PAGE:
Both the U.S. and India have already stated in their agreement that they will work together "for the conclusion of a multilateral Fissile Material Cut Off Treaty." Each should be held to this commitment. Congress should require a two-stage process. First, before any export of nuclear reactors, components or related technology are provided to India, the president would have to certify that both India and the U.S. are taking specific steps to lead a serious and expedited international effort to conclude a verifiable fissile material cut-off treaty. This would require the administration to go beyond the draft treaty introduced in Geneva last week and include provisions that would provide for effective verification. Second, before any exports of nuclear reactor fuel or its components are provided to India, thereby freeing India to use its limited uranium stocks to expand its nuclear weapons program, the president would be required to certify that India has stopped producing fissile material for weapons — either as part of a voluntary moratorium or multilateral agreement.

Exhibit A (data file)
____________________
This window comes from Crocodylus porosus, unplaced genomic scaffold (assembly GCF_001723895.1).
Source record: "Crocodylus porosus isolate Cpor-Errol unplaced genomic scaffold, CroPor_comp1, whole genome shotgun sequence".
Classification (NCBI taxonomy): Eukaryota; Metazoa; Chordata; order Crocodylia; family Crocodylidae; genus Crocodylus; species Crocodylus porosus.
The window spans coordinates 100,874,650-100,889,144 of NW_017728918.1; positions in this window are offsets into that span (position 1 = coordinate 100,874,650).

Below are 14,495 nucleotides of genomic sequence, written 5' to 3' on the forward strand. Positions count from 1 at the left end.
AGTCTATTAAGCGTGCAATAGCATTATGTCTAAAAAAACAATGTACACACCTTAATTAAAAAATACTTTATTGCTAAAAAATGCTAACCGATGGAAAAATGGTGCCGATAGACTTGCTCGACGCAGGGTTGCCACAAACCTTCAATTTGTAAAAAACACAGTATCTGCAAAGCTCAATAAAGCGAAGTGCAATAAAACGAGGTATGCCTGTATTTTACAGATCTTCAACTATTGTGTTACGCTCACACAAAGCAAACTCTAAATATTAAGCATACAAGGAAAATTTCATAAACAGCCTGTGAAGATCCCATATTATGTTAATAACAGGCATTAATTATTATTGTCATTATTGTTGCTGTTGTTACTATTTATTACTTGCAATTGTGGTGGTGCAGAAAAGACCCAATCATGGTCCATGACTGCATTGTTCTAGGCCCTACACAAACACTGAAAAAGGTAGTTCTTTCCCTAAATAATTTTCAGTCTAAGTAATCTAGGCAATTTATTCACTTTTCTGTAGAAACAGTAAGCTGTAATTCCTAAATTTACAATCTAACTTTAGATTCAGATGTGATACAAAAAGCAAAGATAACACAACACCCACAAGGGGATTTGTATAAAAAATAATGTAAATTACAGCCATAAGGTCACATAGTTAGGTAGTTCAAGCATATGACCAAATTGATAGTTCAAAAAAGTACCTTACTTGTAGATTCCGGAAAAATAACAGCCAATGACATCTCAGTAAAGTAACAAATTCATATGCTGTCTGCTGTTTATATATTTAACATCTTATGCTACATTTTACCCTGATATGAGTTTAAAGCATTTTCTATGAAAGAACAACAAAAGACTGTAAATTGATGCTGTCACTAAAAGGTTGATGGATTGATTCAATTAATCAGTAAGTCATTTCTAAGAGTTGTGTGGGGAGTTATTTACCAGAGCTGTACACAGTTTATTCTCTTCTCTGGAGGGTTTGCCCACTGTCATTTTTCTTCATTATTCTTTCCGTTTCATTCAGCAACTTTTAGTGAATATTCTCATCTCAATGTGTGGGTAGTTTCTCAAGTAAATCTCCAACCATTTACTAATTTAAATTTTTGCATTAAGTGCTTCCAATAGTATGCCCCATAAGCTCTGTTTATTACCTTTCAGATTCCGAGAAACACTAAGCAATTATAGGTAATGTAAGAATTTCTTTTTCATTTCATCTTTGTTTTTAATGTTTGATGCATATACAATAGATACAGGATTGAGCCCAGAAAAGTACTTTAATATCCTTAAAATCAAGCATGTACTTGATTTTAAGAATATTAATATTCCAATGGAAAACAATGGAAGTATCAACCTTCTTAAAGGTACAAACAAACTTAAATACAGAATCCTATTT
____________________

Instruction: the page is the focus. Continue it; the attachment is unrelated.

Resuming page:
With these conditions, India and the U.S. can provide joint global leadership to reduce the likelihood of nuclear material falling into the hands of terrorists. Would these conditions cause a delay in implementation? Yes. Would there be killer amendments? No, unless you believe that India will continue its weapons-usable nuclear material production and that U.S. and Indian pledges to work for a fissile material cut-off treaty are insincere, meaningless gestures.

Finally, Congress should not buy a pig in a poke. The implementation of the nuclear deal will depend on the negotiation of a separate U.S.- Indian agreement on nuclear cooperation and a safeguards agreement between India and the IAEA. Both agreements could contain surprises. Congress should not provide authority to implement this deal until these essential agreements are concluded and reviewed by Congress.

We have entered a new nuclear era of great peril: The longstanding foundation for global nonproliferation policies — the NPT — is eroding at both ends. The major nuclear powers are not even talking about further steps to reduce the danger of their nuclear arsenals as they have pledged to do under the NPT. North Korea, contrary to its pledge to abandon nuclear weapons, now claims to have them. Iran is developing capabilities to have weapons in the future. Other nations may follow suit. In this context, Congress has a crucial choice: It can unconditionally approve the U.S.-India deal and watch the world get more dangerous — or it can impose principled conditions that would make the world safer and help prevent our worst nightmare.

Mr. Nunn, a former chairman of the Senate Armed Services Committee, is co-chairman of the Nuclear Threat Initiative.